Why Acknowledging your Light Skin Privilege Isn't Enough (and What You Can Do to Actively Fight Racism)

With light skin comes an unimaginable and powerful amount of privilege. 

This privilege that white and biracial people have - myself included - started in the age of slavery, when our black ancestors experienced unimaginable suffering. It is in this historical period, over 400 years ago, that ideas like “light skin is more attractive” and “light skin is better than dark” were consolidated into society and the minds of descendants. This is a watered-down version of how white privilege started, but to this day racism is still real, and it is still rampant.

Enough is enough, we must change it.

It is a known fact that many biracial people don't understand and acknowledge the privilege that accompanies them through their lives. However, it is undeniable that we experience blatant preferential treatment, and are widely seen as more approachable than our dark-skinned counterparts. We are more likely to be hired for jobs than those with darker complexions just because of our skin tone, we don't face many injustices when dealing with the health care system, and we don't experience rude and racist comments on a daily basis. 

So when will we, as a collective, finally decide to acknowledge that we are better off than our dark-skinned friends and relatives in the world of systemic white supremacy?

However, let me be clear: simply acknowledging our privilege is not enough. In light of the recent murder of George Floyd (and the murders of countless other black Americans by the police), we need to do more than just know we are privileged.

By sitting back and remaining silent to the obvious struggle that black people are subject to, not only in the US but worldwide, we become complicit and as guilty as those perpetrating the violence.

Here’s what you can do to properly and effectively use your light skin privilege, in times of need like now, and in your day to day life. 

Black Lives Matter - George Floyd

Credit Photo: Logan Weaver on Unsplash.com

Be an ally

Be an ally to people with skin darker than your own. When they are talking about their struggles and points of view, do not speak over them or interrupt them. In a world where the black voice has been politically, culturally and historically suppressed, let those who have never been given the opportunity to express themselves without judgement speak first. Ask how you can help the cause and where you should look for helpful information.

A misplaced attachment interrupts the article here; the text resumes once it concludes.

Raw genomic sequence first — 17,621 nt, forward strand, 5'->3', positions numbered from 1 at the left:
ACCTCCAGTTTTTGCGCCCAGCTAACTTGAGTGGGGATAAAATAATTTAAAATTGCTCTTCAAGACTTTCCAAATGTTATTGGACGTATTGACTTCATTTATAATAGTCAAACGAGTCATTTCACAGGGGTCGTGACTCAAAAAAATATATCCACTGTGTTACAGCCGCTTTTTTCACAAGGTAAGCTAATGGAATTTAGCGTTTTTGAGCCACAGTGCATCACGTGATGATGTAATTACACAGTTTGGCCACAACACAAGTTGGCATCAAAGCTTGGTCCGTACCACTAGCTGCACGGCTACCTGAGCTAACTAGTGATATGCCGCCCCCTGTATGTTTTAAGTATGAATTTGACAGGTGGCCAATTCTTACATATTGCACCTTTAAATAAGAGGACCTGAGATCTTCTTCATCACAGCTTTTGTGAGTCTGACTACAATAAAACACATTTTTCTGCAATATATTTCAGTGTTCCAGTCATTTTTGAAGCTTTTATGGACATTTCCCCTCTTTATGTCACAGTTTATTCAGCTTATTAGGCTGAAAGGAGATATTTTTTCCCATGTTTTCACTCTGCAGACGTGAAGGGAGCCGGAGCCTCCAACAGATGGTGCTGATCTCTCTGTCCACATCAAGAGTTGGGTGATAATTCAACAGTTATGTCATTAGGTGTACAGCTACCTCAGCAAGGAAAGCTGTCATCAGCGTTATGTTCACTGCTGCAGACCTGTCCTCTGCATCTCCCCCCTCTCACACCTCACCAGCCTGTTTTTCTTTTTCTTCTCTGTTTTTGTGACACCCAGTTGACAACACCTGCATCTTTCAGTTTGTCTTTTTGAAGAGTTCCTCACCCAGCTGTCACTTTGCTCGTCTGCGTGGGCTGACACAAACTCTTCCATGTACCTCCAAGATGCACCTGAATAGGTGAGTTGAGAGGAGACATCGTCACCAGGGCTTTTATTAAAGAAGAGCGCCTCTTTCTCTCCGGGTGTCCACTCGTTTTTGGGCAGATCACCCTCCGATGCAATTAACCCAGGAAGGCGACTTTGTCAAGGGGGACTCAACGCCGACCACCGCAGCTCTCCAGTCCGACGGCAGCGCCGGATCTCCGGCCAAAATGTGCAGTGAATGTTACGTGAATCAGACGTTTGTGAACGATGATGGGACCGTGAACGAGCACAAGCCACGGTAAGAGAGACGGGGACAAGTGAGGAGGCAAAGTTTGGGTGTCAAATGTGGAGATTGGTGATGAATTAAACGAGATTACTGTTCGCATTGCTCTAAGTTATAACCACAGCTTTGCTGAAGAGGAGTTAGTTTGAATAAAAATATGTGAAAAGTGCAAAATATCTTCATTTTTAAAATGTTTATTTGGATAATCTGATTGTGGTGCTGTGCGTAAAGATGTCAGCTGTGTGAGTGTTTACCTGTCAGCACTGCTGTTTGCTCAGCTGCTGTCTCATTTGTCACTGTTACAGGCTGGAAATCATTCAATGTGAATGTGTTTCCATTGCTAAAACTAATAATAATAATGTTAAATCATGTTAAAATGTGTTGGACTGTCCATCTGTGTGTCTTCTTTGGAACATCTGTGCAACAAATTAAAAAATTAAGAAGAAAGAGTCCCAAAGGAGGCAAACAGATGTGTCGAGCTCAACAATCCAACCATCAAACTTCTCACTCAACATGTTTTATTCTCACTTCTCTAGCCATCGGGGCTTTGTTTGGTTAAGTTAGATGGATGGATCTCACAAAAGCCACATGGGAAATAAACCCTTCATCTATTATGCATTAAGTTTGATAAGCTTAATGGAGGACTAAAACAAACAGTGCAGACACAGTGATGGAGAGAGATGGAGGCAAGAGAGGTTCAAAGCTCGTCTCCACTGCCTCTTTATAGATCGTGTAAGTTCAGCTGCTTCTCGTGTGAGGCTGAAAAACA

Use your platform

You don’t have to have 10k Instagram followers to “have a platform”. Everyone with a social media account and a following – no matter how big or small – has a platform. And also, just by having lighter skin, you are already in a position to make yourself heard and be taken seriously. So use your platform to spread knowledge, share petitions and the GoFundMe appeals, support the activists in the comments, and retweet their tweets. Make it known that you hear the dark skin struggle, and you want to do everything in your power to help and support those who need it. Show your white friends and family the videos and photos that are hard yet absolutely necessary to see. Call on others who benefit from your privilege (and other types of privilege) to speak out. Amplify black voices and say their names.

Support and donate to the causes 

Support those who are on the streets protesting for their right to live. For example, you can donate directly to the Minnesota Freedom Fund,  a non-profit organisation that is using the donations to bail out protestors in Minneapolis. Instead of buying a low-quality dress from brands who continue to profit off of black designers and blackfishing, yet stay silent on black issues, use that money to make a real difference to someone. Don’t forget to share and encourage others to donate/raise money, any amount is welcome and always appreciated. 

Below are more places you can donate and petitions you can sign:

You can ensure your donation is split among several bail funds on the ActBlue website. These 37 bail funds include the Philadelphia Bail Fund, the LGBTQ Freedom Fund, the Community Justice Exchange National Bail Fund Network and the Mississippi Bail Fund Collective. https://secure.actblue.com/donate/bail_funds_george_floyd

Color of Change https://colorofchange.org

NAACP Legal Defense Fund, https://www.naacpldf.org

Reclaim the Block, https://www.reclaimtheblock.org/home

Communities Against Police Brutality, https://www.cuapb.org/who_we_are

Change.org justice for George Floyd petition click here

Change.org justice for Belly Mujinga petition click here

*if you sign one petition on change.org you can sign others with just one click*

Don’t make it all about you

Obviously, biracial people – specifically those who are black biracial – face their own set of struggles; being hypersexualised and fetishized for one. However, look outside of yourself and toward the bigger picture; you can be both marginalised and benefit from privilege. Are you being murdered by the police for being mixed? Are you being denied jobs because you are mixed? Are you isolated in the beauty industry for being mixed? Stop expecting to be accommodated in conversations if all you are doing is making them about you.

Own your privilege

Come to terms with the fact that you benefit from some kind of privilege only by being biracial or having light skin. Use the fact that society is willing to hear your voices to continue the fight for black lives, whether you’re in the US, UK or elsewhere.

You hold more power than you may think – use it accordingly.


Written by Sophie Victoria Brown

Follow Sophie on Twitter and Instagram


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